• Aim 2: To test the efficacy, selectivity and mode of action of a Fourth States hand-held Dual Plasma device for the promotion of healing.

Dr Hardman has been working with Fourth State since our founding to provide pilot data which demonstrated the use of our Dual Plasma technology to stop the spread of MSSA and Pseudomonas Aeruginosa.



[1] J. F. Guest, N. Ayoub, “Health economic burden that different wound types impose on the UK’s National Health Service,” International wound journal, vol. 14, no. 2, pp. 322–330, 2017.

[2] S. Schreml and M. Berneburg, “The global burden of diabetic wounds,” British Journal of Dermatology, vol. 176, no. 4, pp. 845–846, 2017.

[3] P. Zhang, J. Lu,  “Global epidemiology of diabetic foot ulceration: a systematic review and meta-analysis,” Annals of Medicine, vol. 49, no. 2, pp.106–116, 2017.

[4] S. Vuorisalo, M. Venermo, “Treatment of diabetic foot ulcers,” J Cardiovasc Surg, vol. 50, pp. 275–91, 2009.

[5]   A. Fridman and G. Friedman, Plasma medicine. John Wiley & Sons, 2012.

[6]   G. Lloyd, G. Friedman “Gas plasma: medical uses and developments in wound care,” Plasma Processes and Polymers, vol. 7, no. 3–4, pp. 194–211, 2010.

[7]   T. Von Woedtke, S. Reuter “Plasmas for medicine,” Physics Reports, vol. 530, no. 4, pp. 291–320, 2013.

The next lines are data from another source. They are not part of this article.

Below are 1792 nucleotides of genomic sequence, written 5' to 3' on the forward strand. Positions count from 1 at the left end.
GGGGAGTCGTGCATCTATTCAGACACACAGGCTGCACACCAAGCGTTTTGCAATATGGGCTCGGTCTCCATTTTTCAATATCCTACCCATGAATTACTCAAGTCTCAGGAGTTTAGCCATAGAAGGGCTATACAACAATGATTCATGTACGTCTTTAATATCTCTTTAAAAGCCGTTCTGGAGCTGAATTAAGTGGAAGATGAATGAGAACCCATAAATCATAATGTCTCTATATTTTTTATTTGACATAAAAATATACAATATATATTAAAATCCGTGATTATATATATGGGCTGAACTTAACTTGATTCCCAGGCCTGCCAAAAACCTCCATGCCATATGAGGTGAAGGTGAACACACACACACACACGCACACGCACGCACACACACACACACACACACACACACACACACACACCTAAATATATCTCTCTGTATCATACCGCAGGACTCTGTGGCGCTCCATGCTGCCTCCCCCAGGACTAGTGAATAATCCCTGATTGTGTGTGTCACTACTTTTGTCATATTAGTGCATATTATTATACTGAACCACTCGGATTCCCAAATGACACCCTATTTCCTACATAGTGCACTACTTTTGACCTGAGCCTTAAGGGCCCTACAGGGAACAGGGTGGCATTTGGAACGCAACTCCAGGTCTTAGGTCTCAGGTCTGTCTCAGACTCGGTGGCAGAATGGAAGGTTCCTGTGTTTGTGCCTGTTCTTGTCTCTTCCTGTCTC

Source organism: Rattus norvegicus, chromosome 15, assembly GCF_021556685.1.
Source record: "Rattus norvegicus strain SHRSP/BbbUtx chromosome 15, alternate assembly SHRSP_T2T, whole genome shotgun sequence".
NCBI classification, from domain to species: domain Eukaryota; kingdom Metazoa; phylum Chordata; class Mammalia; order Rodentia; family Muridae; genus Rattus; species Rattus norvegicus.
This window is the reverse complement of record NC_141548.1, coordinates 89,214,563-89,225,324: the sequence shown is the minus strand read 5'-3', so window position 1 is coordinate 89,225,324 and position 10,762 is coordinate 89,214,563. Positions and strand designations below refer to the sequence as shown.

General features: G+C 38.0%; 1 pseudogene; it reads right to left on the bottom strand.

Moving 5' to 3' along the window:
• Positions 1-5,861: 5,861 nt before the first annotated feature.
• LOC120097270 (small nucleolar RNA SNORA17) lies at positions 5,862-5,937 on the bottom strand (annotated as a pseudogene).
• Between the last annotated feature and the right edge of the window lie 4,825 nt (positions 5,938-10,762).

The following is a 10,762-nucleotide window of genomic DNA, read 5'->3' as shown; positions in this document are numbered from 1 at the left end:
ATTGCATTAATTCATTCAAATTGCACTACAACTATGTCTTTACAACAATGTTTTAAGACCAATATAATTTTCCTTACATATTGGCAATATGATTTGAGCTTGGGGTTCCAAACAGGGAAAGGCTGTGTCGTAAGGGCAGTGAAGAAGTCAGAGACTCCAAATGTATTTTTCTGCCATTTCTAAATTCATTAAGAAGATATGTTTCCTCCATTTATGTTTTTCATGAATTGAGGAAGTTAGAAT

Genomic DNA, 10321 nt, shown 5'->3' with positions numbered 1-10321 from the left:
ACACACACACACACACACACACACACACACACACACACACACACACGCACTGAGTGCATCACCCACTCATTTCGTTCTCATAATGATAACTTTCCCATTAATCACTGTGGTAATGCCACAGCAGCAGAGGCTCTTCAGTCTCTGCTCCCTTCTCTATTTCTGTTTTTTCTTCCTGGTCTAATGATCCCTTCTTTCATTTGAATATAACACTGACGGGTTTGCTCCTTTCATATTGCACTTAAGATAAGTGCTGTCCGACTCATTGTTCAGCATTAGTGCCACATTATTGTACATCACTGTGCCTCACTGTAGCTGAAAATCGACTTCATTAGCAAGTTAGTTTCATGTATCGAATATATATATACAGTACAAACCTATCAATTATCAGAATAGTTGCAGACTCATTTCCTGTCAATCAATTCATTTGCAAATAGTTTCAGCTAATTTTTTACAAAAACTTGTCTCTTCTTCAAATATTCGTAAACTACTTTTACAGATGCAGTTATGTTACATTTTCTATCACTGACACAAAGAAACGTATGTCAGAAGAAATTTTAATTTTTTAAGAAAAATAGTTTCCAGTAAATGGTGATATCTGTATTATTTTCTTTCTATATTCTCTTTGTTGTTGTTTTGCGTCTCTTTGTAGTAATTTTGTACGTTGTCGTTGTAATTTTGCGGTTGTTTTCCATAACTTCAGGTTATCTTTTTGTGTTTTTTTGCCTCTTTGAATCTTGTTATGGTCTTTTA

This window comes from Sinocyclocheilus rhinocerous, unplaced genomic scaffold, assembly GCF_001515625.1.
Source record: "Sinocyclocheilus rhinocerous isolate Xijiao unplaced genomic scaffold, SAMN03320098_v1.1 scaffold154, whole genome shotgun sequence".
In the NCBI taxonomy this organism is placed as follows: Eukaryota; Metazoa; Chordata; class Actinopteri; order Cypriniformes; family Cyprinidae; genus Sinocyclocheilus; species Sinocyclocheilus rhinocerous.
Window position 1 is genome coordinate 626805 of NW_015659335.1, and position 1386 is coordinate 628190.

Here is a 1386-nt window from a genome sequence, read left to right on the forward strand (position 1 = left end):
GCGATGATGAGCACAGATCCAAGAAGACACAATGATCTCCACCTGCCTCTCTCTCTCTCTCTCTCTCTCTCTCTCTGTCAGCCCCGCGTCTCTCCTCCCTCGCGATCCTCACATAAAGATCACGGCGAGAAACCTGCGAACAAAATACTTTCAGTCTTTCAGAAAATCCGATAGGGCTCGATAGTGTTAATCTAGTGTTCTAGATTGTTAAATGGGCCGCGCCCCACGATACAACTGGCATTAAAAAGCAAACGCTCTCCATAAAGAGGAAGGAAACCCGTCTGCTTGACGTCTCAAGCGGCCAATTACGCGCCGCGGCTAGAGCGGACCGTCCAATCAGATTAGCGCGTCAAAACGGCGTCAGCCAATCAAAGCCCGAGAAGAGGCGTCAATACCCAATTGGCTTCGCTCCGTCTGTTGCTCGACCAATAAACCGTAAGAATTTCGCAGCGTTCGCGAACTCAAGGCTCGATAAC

[8]   M. A. Malik, “Nitric oxide production by high voltage electrical discharges for medical uses: a review,” Plasma Chemistry and Plasma Processing, vol. 36, no. 3, pp. 737–766, 2016.

[9]   A. V. Pekshev, A. B. Shekhter “Study of plasma-chemical NO-containing gas flow for treatment of wounds and inflammatory processes,” Nitric Oxide, 2017.

 [10]  A. B. Shekhter, V. A. Serezhenkov “Beneficial effect of gaseous nitric oxide on the healing of skin wounds,” Nitric oxide, vol. 12, no. 4, pp. 210–219, 2005.

 [11]  B. Haertel, T. von Woedtke “Non-thermal atmospheric-pressure plasma possible application in wound healing,” Biomolecules & therapeutics, vol. 22, no. 6, p. 477, 2014.

[12]   G. Isbary, J. Zimmermann, “Non-thermal plasma—More than five years of clinical experience,” Clinical Plasma Medicine, vol. 1, no. 1, pp. 19–23, 2013.

 [13]  N. M. Nasir, B. Lee, S. Yap “Cold plasma inactivation of chronic wound bacteria,” Archives of biochemistry and biophysics, vol. 605, pp. 76–85, 2016.